This case involved a tax shelter and the associated penalties that come along with engaging in such transactions. The taxpayer, a partnership that had partners participating in the shelter, claimed to have a reasonable belief based on the law and facts involved that its transactions were permissible under the tax laws and that it would likely prevail if challenged. The taxpayer didn't rely on the advice of counsel, so claimed that it had not waived the attorney-client privilege. That determination hinged on the state of mind of the managing partner. IRS argued that opinions of tax lawyers were necessary to determine whether the managing partner conducted an independent review of the law and facts or relied on what he had read in the legal applicable legal opinions. IRS argued that the taxpayer waived the attorney-client privilege by raising the issue and putting the managing partner's state of mind in issue. The court agreed, noting that a tax penalty defense that involves a subjective state of mind, requires IRS access to relevant evidence to either prove or disprove that particular intent. Ad Investment 2000 Fund LLC, et al. v. Comr., 142 T.C. No. 13 (2014)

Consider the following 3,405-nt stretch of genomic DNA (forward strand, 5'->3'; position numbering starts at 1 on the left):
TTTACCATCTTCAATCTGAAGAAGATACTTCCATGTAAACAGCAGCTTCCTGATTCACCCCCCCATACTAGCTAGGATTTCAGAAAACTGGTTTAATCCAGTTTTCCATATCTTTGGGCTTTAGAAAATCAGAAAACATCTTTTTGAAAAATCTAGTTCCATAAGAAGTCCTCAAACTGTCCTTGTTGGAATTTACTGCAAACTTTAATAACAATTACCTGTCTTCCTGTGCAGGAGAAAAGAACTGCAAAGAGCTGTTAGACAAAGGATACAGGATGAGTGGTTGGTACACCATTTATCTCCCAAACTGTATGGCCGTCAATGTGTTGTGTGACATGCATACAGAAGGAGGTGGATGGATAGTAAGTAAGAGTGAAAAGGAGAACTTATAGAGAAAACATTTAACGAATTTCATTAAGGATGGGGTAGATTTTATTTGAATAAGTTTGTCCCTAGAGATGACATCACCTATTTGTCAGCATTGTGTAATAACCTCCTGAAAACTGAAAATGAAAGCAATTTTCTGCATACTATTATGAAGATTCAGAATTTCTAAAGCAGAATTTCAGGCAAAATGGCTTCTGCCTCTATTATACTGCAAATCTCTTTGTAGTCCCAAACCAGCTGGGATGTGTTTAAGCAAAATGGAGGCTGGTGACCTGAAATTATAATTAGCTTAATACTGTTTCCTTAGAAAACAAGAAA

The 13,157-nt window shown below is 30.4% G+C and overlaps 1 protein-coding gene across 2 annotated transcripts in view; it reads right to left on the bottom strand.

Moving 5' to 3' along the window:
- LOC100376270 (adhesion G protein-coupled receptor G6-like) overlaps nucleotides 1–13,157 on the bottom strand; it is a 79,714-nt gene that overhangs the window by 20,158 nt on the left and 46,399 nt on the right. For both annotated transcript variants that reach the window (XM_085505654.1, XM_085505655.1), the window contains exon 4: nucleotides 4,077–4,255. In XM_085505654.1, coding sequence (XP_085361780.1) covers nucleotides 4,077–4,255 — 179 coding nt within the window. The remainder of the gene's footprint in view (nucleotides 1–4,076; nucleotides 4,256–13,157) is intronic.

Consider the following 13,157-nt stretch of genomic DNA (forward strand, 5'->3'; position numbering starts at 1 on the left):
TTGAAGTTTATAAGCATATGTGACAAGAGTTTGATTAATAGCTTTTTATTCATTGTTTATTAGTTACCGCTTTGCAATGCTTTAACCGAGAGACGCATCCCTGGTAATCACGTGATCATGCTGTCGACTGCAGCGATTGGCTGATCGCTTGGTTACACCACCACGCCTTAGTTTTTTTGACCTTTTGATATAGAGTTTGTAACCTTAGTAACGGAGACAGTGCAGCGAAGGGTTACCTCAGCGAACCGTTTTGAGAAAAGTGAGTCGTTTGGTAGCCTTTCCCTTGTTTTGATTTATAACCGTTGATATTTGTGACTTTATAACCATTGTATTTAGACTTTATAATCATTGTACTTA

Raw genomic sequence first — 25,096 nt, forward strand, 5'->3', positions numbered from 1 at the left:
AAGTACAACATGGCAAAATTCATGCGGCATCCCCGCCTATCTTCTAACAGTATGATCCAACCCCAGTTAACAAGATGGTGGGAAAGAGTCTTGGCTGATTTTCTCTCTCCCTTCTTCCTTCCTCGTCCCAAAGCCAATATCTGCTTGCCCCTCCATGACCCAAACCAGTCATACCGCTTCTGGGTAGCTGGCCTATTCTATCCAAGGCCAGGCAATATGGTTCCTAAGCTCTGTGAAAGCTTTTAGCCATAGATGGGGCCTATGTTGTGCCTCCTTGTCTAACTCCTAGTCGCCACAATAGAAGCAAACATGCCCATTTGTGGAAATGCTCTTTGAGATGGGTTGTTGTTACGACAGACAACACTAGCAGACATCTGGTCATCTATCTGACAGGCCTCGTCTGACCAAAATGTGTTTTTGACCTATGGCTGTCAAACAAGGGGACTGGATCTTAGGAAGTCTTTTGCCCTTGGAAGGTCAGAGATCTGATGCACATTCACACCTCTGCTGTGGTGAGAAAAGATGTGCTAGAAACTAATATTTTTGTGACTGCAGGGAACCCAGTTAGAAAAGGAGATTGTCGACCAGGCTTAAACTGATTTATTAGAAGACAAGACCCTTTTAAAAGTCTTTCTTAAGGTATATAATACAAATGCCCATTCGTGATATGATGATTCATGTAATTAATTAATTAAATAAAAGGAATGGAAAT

The hobby loss rules bar deducting expenses that exceed income when a business activity is not engaged in with an intent to make money. It's a multi-factor analysis that determines whether the taxpayer had the required profit intent. In this case, a D.O. and his wife started an Amway business which they reported on a Schedule C. Over a seven-year period, they reported $29,489 in gross receipts and $192,427 in net losses. IRS audited and this case involved a year in which they had $4,811 of gross receipts and a net loss of $39,919. For that same year, the petitioners reported over $25,000 in expenses associated with vehicle and travel expenses. The petitioners sold many of their Amway products out of their home, but did make some trips associated with the business. The court agreed with the IRS that the petitioners did not engage in the business with a profit intent. They didn't use their business records to analyze the business or prepare profit projections or make a budget. They also didn't consult other disinterested professionals about how to conduct the business and had no prior related experience. Seven consecutive years of substantial losses were present. Penalties not imposed due to reliance on CPA to prepare returns and maintenance of good records. Mikhail v. Comr., T.C. Sum. Op. 2014-40